HONOLULU (HawaiiNewsNow) - President Barack Obama and his family still have one more day of vacation in Hawaii, and while we call it a "vacation", political experts say modern Presidents are never totally on a holiday. Nope, the Commander-in-Chief still does plenty of work behind-the-scenes.
We all need a little R&R - even the leader of the Free World. Since assuming office in January 2009, President Obama has taken all or part of 83 vacation days, according to CBS News White House correspondent, Mark Knoller. At that rate, Mr. Obama will be on par to take about 168 vacation days during his eight-year tenure.
Like many of his predecessors, the President has been criticized for taking extended time off – and for spending millions on, among other things, transportation, staffing, and security. Political experts say criticism comes with the territory.
"There are some people, who are not supporters of the President, who resent him going to such a beautiful place, in part, at taxpayer expense," explains Knoller, who's been covering the White House for almost 40 years. "And so, that's part of the reason why there is resentment but, you know, it's not really fair to begrudge a President some time off."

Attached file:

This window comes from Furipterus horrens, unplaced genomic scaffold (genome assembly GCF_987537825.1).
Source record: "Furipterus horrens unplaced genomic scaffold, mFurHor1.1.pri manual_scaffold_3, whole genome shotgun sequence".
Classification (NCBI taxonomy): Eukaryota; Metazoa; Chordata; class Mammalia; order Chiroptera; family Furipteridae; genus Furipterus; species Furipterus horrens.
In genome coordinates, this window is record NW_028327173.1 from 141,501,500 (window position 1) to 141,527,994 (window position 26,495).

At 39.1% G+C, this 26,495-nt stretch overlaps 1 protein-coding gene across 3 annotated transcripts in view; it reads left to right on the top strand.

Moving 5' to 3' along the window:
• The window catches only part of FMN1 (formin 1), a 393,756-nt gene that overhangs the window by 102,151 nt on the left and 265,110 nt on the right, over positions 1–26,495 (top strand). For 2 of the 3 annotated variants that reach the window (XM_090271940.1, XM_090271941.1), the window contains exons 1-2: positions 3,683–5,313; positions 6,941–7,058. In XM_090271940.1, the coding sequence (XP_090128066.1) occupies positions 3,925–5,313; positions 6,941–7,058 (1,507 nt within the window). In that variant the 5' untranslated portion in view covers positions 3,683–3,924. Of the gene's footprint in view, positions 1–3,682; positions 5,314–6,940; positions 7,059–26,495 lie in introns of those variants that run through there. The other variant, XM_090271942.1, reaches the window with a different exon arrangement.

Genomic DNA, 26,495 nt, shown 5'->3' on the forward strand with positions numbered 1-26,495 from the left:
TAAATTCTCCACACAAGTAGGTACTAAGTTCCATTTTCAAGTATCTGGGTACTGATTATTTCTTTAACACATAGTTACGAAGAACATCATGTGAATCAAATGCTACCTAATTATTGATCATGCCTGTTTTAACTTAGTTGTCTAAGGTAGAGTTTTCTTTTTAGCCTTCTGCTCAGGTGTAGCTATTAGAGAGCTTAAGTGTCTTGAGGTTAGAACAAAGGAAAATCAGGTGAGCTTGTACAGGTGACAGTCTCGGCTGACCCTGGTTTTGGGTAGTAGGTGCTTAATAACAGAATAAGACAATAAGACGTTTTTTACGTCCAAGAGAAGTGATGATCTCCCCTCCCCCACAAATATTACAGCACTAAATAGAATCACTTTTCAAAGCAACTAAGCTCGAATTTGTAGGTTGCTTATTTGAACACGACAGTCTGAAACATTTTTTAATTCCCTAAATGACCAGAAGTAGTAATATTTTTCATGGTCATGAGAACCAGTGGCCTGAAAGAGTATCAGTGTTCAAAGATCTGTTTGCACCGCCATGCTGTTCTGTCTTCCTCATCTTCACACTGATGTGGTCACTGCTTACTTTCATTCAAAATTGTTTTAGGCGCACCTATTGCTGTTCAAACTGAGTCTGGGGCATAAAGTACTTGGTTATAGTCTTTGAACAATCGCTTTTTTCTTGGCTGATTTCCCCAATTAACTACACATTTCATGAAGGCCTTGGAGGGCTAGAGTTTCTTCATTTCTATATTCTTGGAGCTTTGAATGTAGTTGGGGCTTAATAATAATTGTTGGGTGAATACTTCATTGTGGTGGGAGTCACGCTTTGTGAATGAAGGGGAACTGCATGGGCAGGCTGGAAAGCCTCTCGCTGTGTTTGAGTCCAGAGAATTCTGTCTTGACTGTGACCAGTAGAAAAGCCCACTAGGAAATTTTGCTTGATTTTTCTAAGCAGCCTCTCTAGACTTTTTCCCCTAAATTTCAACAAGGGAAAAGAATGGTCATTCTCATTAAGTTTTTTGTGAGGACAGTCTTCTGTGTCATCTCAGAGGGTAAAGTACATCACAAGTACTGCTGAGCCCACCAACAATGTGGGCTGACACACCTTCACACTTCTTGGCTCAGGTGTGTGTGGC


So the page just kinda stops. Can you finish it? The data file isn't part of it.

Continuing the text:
It's nothing new. Franklin Roosevelt was judged for spending too much time aboard his Presidential yacht, the USS Potomac. Theodore Roosevelt was said to have left Washington, DC for months at a time, and our fourth President, James Madison, took a four month vacation back in 1816.
Here's how Mr. Obama stacks up against more recent Presidents, if he keeps pace with 168 vacation days over eight years. President George W. Bush took all or part of 297 days at his Texas ranch. Bill Clinton took 174 days at Martha's Vineyard and Jackson Hole, Wyoming, and Ronald Reagan vacationed 349 days at his California ranch over eight years.
President Obama is also not the first to cut a vacation short. Reagan did it in 1983, Clinton in 1993 and 1998, and Bush, in 2005, in the wake of Hurricane Katrina. To be fair, no President really takes a vacation. "The job is there in the golf cart with him. It never really leaves him," says Knoller.
Their days off are still filled with briefings and other executive decisions, but maybe, they get to sleep in a little.